Linux Mint – Using the MATE Edition of Linux Mint

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While the Cinnamon edition of Linux Mint is often considered the default (due to its popularity), by no means is it the only edition worth trying out. Cinnamon is a very appealing and functional desktop, but it may not run well on older machines that lack the hardware resources to run a desktop with as much eye candy as Cinnamon. In this appendix, we’ll discuss the MATE edition of Mint, which runs better on older hardware. Despite the fact that it runs better on older computers, many people will often run the MATE edition on newer computers too, so you may want to give it a try even if your computer is a beast.

In this appendix, we will discuss the following topics:

  • Introducing MATE
  • Understanding the differences between MATE and Cinnamon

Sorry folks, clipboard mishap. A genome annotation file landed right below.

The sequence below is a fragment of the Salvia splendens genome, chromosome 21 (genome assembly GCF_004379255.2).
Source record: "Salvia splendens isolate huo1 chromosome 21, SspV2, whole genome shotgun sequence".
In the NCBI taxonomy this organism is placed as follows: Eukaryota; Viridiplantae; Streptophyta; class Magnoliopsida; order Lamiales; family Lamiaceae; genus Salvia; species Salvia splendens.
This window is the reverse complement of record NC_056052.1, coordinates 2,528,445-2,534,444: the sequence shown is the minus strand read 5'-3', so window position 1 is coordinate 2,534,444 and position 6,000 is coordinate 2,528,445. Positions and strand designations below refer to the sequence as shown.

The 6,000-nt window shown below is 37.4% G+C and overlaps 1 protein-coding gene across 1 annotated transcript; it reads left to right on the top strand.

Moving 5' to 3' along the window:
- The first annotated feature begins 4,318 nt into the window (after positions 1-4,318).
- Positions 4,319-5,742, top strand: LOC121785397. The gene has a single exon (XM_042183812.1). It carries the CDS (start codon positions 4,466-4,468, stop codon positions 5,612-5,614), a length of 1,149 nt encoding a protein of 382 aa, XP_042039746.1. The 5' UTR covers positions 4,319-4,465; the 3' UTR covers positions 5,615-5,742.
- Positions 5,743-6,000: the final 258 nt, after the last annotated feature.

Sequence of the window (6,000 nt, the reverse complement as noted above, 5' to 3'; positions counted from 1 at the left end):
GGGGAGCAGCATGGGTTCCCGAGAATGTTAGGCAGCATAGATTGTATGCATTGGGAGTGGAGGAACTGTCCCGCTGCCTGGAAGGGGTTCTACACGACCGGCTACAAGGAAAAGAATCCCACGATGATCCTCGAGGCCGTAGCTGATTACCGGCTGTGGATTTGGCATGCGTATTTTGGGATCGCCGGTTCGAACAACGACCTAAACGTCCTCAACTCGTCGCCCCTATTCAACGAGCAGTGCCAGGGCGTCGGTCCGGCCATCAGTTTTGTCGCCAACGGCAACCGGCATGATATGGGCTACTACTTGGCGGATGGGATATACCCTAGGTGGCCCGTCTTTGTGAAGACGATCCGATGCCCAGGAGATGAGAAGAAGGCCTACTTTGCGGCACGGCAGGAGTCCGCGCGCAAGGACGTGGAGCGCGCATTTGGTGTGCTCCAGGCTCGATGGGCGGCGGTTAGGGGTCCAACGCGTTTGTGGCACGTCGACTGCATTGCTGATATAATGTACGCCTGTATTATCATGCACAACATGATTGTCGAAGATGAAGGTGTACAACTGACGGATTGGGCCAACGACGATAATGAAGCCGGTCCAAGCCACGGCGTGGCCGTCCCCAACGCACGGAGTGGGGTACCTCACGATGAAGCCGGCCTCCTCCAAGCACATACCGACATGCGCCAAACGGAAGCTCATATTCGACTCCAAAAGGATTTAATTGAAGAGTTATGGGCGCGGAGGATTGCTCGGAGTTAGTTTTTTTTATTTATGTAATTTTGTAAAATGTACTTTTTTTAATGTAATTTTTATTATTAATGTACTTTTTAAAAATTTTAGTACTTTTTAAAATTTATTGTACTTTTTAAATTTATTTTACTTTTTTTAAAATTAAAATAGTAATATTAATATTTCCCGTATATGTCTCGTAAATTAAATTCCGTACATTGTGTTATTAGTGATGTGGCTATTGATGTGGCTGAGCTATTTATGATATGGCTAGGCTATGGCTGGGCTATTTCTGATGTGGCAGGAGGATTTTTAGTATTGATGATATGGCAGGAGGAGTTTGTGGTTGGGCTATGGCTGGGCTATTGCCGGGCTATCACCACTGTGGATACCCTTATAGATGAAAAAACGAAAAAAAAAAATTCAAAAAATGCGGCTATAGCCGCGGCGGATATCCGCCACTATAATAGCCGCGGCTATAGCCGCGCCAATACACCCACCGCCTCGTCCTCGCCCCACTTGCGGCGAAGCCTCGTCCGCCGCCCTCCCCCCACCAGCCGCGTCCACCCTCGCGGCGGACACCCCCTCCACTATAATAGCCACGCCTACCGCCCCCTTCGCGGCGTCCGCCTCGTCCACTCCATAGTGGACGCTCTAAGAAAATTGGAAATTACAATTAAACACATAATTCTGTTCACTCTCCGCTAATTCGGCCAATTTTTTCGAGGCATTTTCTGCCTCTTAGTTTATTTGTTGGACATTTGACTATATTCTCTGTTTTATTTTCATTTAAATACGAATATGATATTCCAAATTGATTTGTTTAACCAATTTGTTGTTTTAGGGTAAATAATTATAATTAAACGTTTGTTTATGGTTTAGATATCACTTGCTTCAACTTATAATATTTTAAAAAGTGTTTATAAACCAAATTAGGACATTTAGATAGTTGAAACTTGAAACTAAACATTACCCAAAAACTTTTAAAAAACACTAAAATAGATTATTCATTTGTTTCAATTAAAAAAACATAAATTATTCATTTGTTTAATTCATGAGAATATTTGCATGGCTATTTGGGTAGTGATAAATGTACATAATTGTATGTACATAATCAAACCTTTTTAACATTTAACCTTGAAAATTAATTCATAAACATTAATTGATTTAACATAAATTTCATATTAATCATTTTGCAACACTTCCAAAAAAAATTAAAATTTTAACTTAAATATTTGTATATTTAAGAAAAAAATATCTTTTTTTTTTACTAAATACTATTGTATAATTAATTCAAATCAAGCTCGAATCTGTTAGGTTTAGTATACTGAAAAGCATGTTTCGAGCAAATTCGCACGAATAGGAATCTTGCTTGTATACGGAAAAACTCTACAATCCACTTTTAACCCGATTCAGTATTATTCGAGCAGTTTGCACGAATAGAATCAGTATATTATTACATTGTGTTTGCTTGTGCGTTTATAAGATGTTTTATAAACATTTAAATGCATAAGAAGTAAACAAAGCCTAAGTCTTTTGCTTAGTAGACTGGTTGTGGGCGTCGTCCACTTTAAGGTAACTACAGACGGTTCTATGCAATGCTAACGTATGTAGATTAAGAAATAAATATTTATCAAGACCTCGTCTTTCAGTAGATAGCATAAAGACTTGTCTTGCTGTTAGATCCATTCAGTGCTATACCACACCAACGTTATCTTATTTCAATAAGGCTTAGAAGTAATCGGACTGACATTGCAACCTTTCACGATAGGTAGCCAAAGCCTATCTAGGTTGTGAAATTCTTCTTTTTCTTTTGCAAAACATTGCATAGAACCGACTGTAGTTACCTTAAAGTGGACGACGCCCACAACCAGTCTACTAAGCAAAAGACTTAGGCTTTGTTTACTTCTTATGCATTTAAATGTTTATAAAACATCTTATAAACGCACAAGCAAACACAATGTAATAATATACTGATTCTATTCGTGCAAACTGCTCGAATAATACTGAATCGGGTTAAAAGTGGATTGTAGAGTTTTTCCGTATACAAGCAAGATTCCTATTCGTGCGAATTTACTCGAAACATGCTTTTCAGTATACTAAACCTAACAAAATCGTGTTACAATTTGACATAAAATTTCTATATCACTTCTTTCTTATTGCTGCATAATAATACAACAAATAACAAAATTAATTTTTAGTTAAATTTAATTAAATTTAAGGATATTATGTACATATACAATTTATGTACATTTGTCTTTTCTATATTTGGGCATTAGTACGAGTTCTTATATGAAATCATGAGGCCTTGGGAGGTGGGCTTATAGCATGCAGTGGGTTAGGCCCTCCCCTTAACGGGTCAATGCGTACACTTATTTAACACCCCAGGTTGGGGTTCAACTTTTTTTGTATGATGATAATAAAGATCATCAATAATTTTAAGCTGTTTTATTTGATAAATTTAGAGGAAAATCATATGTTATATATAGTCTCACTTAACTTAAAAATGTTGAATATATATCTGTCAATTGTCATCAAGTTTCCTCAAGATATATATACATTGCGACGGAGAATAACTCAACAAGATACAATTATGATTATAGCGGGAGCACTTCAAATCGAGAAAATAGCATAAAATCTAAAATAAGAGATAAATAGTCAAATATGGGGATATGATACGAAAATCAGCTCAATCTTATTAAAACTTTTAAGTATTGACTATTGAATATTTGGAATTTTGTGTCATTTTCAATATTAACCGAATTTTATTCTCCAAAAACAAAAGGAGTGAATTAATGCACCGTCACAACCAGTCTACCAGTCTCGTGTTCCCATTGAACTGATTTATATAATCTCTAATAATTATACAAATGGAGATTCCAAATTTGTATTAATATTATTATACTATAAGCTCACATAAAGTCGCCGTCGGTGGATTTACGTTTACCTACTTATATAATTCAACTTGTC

• Launching applications
  • Customizing MATE

Introducing MATE

MATE (pronounced Mah-Tay) is a desktop environment available for Linux. Although Mint ships a special release of their distributions which opts for MATE instead of Cinnamon, MATE is by no means limited to Linux Mint. It is what we refer to as a fork in the Linux world. Essentially, a fork is where a developer or group of developers takes an existing project and creates a different project from it. In some cases, a forked project may be very similar to the original, but over time, it becomes its own project altogether.

The origin of MATE goes back to when the third major version of GNOME was released. Although GNOME 3.x has come a long way since its inception, a lot of users were less than enthused with the changes in GNOME 3.x over that of GNOME 2.x. MATE is appealing to those who prefer the older 2.x releases of GNOME over the newer 3.x series. In addition, MATE generally runs better on older hardware, and may be appealing to users who don’t prefer a great deal of flashy effects with their environment and who want something that puts more focus onto the applications.

You can read more about the MATE project at the following URL:

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